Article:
The Rev. Fred Phelps, provocateur-in-chief of the Westboro Baptist Church in Topeka, Kan., recently died at 84. The death of a pastor from a tiny Kansas church normally wouldnt be national news, but Phelps and his flock gained infamy for turning hatred into performance art by staging pickets at the funerals of gay people and of American troops killed in combat.
Phelps theology was so perverted and vitriolic that he convinced himself and his members that such deaths were a direct result of God punishing a recalcitrant nation that wont do away with its homosexuals.
Westboros cache of protest signs included God Hates Fags, Thank God for IEDs and God Hates America.
Untold millions of people devote their lives to serving God and others, yet theyll never receive a tenth of the media attention Phelps did when he led a picket. So maybe that says something about us.
In his prime, Phelps was consistently unapologetic about his disgust for anyone who holds beliefs that dare to differ from his own. Unlike some clerics, Phelps made no effort to cloak his intolerance in Bible-speak euphemisms, and he all but spit on the notion of unconditional love and grace.
For Phelps, the only God worth believing in was a fire-breathing, vengeful deity.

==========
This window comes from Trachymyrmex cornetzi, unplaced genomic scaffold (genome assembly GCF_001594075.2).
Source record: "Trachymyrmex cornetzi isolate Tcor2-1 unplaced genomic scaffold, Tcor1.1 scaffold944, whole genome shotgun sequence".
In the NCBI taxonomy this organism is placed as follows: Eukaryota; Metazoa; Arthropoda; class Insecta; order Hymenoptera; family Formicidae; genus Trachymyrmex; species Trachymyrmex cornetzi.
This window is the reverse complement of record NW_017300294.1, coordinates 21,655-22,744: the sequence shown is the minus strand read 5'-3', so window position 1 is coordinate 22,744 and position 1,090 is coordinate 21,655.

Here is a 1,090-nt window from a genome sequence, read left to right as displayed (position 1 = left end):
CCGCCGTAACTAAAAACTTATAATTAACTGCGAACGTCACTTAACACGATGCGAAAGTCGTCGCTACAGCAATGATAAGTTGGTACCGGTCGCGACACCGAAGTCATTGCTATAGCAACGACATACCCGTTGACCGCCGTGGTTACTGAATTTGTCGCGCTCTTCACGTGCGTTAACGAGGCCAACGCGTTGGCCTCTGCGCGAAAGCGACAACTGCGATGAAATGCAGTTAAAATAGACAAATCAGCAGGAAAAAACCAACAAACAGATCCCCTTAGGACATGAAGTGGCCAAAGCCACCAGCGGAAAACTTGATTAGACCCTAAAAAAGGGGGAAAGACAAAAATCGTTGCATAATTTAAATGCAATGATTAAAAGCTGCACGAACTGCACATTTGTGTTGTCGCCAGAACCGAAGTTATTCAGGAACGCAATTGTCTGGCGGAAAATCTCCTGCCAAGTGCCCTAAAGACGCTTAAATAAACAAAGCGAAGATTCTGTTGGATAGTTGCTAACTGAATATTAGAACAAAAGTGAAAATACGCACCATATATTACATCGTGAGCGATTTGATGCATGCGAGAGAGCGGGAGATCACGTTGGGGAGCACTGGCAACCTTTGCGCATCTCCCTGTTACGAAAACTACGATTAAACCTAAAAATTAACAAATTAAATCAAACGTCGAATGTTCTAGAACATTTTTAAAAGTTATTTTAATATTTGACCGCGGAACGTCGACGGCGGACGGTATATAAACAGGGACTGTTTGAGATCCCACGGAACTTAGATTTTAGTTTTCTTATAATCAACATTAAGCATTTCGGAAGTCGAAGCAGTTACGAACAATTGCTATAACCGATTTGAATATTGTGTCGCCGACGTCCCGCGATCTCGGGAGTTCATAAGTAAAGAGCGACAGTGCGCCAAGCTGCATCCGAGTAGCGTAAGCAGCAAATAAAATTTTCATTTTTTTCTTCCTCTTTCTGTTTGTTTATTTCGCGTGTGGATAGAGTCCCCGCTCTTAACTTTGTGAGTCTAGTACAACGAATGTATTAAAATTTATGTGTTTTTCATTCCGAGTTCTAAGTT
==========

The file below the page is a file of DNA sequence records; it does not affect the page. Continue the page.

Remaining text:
Like most haters, Phelps was a hypocrite, calling for death for gays according to the Bibles book of Leviticus but not for adulterers, who, according to the same Scripture, were equally deserving of death.
As is your smart-alecky tween.
And anyone in blended fabric.
And dont even think about bringing your out-of-wedlock grandchild into the sanctuary.
In the fall of 2006, Phelps threatened to descend upon Canton, Ohio, to picket the funeral of Marine Cpl. Heath Warner, who never got the chance to be an 84-year-old grandfather. What could have been a bad situation instead brought out the best in others.
A contingent of burly motorcycle-riding veterans took it upon themselves to serve as security if Westboro members dared to show.
There no doubt are people who are unapologetically happy to hear about Phelps demise. But better not to think of him at all than to be pulled into his orbit.
His life was a master class in how Christianity shouldnt be practiced. Its tragic, actually, that a man would willingly spend his entire life engulfed in a fire of his own making.
Hell have to answer for how he spent that life, which included indoctrinating children and inciting them to hate, because the same Bible that Phelps used like a blunt instrument states that its better to place a millstone around your neck and jump into the sea than to abuse a child.
Now comes word that Phelps had been excommunicated from Westboro last year for urging his members to treat others with more kindness.
If karma got together with irony, they couldnt have done any better.
Phelps was a lawyer and a minister, both of whom get paid to talk. Hell have to make his case for why he chose not to err on the side of love, why he opted for darkness and destruction over encouragement and hope.
Yet even in all of this, who can say with certainty that if a man dies with a penitent heart, Gods mercy has limits? A lot will be written and said about Fred Phelps, but God will have the last word.
Reach Charita at 330-580-8313. On Twitter: @cgoshayREP